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Internet:  Textbook of the Future?

The Internet holds so much information that it is estimated that it would take a lifetime of browsing and it would be impossible to visit all sites.  Currently the web has over 5 million sites and continues to double yearly.   The key to success on the Internet is learning to search and find what you want and to plan your Internet sessions.

A wide variety of skills are needed to use the Internet effectively.  Research, problem solving, critical thinking, data management, and communication are just a few of the essential skills needed.

So while the data may be available on the Internet, it is not nicely ordered and organized like a textbook.  You can't find a table of contents or an index.  The best that you can do is a search engine and the effective use of them takes a little practice.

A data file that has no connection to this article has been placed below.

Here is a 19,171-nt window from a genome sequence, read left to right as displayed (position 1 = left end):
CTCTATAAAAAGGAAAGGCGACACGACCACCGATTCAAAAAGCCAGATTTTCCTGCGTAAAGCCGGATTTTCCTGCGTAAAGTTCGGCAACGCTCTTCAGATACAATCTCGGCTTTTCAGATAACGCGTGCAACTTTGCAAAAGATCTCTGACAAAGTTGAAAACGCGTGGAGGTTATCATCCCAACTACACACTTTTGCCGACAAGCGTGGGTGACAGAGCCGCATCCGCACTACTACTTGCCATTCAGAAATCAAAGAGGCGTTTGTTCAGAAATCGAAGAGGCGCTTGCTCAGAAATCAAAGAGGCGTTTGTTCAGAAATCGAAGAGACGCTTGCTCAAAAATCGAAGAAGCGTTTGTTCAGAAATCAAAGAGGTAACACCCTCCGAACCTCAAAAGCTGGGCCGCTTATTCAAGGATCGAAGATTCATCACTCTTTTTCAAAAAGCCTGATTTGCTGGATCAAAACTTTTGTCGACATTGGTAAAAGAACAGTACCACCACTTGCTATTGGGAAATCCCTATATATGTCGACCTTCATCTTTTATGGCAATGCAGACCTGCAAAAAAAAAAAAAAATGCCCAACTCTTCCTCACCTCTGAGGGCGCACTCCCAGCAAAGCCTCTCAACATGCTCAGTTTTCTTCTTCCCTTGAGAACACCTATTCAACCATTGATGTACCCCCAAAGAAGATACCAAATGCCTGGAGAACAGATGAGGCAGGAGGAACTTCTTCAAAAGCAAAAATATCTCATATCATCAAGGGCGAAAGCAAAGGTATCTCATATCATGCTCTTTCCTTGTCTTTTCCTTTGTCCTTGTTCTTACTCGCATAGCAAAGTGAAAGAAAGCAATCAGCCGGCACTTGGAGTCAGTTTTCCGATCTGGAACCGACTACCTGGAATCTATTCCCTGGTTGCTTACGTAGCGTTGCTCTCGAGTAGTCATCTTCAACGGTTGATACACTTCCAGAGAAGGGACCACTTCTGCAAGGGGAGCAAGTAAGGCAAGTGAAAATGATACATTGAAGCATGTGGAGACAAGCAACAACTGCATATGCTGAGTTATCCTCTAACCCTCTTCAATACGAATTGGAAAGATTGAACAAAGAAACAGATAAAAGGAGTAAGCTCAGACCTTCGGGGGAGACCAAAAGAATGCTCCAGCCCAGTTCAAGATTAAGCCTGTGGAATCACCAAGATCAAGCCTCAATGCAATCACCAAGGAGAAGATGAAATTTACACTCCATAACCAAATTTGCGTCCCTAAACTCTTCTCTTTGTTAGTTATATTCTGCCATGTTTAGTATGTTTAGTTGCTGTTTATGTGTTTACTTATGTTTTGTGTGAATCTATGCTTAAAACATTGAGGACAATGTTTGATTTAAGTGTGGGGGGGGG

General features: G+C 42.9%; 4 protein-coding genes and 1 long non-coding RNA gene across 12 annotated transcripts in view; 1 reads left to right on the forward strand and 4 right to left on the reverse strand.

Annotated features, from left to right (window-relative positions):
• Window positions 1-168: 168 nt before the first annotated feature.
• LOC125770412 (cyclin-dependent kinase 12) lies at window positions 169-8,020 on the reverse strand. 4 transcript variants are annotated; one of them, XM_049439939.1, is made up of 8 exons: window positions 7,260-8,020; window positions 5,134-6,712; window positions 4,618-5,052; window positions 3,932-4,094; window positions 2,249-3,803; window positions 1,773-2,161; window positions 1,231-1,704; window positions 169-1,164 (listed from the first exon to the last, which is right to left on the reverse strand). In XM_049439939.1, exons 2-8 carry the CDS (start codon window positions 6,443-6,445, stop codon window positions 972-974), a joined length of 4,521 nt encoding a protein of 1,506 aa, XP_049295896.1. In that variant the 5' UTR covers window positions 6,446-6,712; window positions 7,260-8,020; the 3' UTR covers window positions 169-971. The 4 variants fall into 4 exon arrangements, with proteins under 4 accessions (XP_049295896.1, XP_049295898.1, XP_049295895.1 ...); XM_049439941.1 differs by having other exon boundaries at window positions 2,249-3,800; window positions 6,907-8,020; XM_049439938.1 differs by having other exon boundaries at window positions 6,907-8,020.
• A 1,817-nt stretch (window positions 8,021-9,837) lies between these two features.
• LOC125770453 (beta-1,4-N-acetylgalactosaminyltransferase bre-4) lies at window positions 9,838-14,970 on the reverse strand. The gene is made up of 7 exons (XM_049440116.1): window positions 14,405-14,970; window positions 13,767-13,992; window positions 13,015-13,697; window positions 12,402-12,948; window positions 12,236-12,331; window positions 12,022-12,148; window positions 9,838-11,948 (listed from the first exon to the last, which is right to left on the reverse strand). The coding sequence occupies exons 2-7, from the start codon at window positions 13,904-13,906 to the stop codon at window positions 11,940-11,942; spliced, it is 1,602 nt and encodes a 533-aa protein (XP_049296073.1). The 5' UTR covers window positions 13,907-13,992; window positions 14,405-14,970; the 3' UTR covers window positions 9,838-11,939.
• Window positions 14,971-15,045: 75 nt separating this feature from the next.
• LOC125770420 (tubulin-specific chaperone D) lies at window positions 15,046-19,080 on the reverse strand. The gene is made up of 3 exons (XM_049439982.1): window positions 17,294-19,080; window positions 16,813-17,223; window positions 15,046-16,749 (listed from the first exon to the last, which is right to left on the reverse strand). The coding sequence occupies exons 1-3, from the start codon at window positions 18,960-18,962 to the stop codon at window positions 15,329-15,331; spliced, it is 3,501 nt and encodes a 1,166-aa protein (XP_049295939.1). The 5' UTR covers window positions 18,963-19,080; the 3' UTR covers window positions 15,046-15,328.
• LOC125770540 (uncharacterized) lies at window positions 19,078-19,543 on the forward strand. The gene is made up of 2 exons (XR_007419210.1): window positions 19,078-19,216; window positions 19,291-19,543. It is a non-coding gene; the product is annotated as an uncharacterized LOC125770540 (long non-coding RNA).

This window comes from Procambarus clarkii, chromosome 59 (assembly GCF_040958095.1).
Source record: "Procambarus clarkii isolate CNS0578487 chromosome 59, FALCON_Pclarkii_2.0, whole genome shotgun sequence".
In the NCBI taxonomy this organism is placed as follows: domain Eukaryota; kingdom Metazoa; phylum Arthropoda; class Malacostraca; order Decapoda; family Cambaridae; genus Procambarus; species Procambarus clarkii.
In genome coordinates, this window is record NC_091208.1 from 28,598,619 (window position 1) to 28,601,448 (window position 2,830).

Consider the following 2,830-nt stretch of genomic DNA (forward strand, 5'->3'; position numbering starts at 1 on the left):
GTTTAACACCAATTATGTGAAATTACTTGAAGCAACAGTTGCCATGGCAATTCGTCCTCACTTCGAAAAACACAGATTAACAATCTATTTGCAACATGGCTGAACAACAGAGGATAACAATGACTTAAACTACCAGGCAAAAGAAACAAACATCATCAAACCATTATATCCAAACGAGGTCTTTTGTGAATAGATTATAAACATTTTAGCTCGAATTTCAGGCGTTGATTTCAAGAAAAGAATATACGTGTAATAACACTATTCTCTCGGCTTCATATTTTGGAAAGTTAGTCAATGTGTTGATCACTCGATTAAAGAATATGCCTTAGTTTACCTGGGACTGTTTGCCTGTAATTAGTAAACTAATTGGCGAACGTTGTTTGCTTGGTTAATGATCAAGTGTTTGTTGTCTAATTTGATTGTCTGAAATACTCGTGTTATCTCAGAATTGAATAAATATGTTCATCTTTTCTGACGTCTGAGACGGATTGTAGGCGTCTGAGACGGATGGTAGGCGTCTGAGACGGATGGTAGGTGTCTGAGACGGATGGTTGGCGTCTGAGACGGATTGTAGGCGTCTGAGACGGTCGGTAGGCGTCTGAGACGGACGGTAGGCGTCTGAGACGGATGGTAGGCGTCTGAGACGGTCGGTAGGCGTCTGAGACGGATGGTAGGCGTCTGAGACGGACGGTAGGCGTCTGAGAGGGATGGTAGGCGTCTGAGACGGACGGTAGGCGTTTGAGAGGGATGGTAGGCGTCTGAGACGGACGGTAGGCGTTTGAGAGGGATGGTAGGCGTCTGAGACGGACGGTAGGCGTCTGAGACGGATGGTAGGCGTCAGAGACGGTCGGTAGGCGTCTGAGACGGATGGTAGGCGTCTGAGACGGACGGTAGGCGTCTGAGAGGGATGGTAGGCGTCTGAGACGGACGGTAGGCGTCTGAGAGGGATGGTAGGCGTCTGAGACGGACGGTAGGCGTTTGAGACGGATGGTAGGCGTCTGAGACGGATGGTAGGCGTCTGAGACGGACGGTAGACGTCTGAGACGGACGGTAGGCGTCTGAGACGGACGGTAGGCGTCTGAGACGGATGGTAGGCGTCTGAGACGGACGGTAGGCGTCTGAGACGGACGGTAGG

The Internet can make a difference in teaching and learning.  Some of the ways the Internet can affect you personally and as a teacher:

  • Global electronic mail--Send a note anywhere, to anyone, at any time.  The globe has shrunk and individuals can connect to anyplace--isolation is easily overcome.  
  • Knowledge--Documents, pictures, sounds, movies, are all available on the web.  Original research, historic documents, census records, links to world and US agencies are a mouse click away.
  • File exchange--Send and retrieve files and programs from any place in the world.
  • Discussion groups--engage in debates and discussions with other Internet users on any topic imagined.  
  • Live conferencing--Talk directly to other Internet users.  Real time conferencing both with audio, text and pictures are possible.

The Internet is just beginning.  The rate of change is phenomenal.  Every nanosecond (blink of the eye) brings change.  

 
This page was updated on:  04/10/02